From a classical perspective, I have outlined some examples of models in which Probability seems to play an "inherent role" in Regression and Classification:
As a simple example, suppose we have some data (e.g. heights of students: 175 cm, 181 cm, 162 cm, etc.) . If we assume that this data comes for a Normal Probability Distribution, we could use the Likelihood Function of a Normal Distribution to estimate the specific Normal Distribution (i.e. the mean and standard deviation) that would have been "most likely" (i.e. optimal) to produce this data.
Regression: As a slightly more involved example, when we are working with Regression Models, we are interested in optimizing the "conditional expectation of the response given the covariates", provided we assume some underlying Probability Distribution. In many aspects, this is just like the first example - in most cases, we assume that the difference between the Actual Response and the Predicted Response (i.e. "error") is Normally Distributed - effectively, this Normal Distribution has a mean of "b0 + b1x1..." . We are now trying to find out the optimal values of these beta regression coefficients provided some underlying Probability Distribution.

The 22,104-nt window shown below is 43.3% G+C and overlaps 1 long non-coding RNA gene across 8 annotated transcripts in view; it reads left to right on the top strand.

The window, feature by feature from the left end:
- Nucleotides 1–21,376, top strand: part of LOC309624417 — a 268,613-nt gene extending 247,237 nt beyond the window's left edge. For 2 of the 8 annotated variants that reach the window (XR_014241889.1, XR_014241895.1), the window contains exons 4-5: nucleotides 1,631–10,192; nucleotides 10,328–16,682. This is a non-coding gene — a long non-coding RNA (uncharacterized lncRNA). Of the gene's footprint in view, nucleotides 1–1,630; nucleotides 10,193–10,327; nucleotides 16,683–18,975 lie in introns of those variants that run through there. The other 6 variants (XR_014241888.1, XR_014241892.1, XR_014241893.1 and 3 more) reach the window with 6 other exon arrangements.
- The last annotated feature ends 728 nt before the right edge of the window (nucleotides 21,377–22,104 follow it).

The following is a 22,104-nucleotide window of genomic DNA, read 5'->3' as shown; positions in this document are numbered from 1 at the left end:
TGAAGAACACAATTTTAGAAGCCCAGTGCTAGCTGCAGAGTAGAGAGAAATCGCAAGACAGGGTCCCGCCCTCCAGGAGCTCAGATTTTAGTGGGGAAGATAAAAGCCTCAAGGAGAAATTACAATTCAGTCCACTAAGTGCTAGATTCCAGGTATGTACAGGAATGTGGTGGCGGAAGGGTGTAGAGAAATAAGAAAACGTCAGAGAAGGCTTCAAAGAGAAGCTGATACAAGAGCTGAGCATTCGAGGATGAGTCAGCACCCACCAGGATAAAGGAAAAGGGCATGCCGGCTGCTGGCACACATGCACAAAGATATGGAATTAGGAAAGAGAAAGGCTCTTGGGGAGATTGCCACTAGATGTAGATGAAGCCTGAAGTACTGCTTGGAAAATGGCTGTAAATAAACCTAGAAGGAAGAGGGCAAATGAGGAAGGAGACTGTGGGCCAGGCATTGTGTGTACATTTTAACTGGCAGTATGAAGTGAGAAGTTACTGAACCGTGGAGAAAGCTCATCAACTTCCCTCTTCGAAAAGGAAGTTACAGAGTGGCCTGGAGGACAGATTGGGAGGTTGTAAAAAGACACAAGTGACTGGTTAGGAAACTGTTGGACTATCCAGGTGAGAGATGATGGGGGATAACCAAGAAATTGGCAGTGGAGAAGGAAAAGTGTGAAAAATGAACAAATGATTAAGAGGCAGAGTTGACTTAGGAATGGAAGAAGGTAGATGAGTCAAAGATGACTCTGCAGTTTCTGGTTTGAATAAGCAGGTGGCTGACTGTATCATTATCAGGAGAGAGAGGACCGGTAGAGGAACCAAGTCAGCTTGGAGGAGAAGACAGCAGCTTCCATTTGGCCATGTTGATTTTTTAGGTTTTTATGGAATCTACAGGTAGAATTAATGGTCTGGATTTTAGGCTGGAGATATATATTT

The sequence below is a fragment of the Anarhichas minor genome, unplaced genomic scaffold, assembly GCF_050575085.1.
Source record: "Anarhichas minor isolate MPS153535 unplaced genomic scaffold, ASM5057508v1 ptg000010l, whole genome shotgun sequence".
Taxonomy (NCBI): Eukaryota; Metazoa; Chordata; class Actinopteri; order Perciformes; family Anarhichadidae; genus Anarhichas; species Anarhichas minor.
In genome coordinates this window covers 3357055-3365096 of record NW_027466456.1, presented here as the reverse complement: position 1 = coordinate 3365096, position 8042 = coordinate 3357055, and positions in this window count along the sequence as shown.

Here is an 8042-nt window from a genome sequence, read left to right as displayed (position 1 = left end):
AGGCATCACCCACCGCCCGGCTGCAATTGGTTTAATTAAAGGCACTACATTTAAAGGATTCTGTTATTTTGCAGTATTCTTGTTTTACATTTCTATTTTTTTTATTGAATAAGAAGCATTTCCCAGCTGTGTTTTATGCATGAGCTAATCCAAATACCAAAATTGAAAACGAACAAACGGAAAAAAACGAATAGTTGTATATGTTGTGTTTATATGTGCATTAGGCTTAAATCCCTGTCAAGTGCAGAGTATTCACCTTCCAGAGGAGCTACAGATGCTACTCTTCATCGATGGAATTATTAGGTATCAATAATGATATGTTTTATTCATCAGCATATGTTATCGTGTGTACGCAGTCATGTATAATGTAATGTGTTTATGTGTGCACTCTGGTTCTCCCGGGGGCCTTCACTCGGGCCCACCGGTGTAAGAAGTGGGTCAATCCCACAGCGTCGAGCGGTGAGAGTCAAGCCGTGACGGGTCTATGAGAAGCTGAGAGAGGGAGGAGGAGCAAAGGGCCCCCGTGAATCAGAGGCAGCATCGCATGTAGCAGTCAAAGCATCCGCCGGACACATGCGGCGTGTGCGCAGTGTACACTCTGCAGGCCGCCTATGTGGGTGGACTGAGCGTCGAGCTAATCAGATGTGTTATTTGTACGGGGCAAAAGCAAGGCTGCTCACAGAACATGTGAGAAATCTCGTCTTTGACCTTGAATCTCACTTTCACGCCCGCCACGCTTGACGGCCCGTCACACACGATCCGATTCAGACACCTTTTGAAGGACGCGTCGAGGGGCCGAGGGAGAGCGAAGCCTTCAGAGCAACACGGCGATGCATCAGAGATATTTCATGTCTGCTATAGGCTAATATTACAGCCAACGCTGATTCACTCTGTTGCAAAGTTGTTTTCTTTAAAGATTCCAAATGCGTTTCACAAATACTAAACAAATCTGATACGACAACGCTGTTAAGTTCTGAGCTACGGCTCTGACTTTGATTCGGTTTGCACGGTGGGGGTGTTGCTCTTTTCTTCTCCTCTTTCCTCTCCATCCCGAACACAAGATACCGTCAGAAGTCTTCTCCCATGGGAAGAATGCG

Classification: In Classification problems, a regression model tries to learn a "optimal hyperplane" that separates the data such that the resulting error is minimized. When a new data point appears, the model will calculate the probability that this new data point belongs to any of the classes - and the the class corresponding to the highest of these probabilities will be assigned to this new point.
The above models are generally more closely related to Probability Distributions compared to models such as Neural Networks. However, I am not sure if Neural Networks for Regression and Classification tasks still operate under the following premise: Given a specific input (i.e. combination of covariates), we would like to identify the response for this input that has the highest probability "conditional" on this observed input.
For models such as Neural Networks:
Do Neural Networks have an inherent Probability component? Can we say that the predictions being made by some specific Neural Network model is "probabilistically the most likely response" given some observed inputs - Or does the notion of Probability have no real relevance here?
In a very general case for a classical MLP Network, suppose that for some specific input, a Neural Network predicts that the response is 17.6 : It would be wrong to imagine some probability distribution associated with this response and the expectation of this probability distribution being 17.6?
Note: I am aware of some general ideas in Machine Learning that involve Probability such as "PAC Theory" and "Empirical Risk Minimization" - but I am interested in learning whether models such as Neural Networks have an inherent probabilistic interpretation when making predictions (as do Regression Models). I am thinking that perhaps all Statistical Decision Theory (e.g. optimal classification label for a new observation, optimal prediction for a new observation) might have an inherent probabilistic interpretation, regardless of the Machine Learning model being used?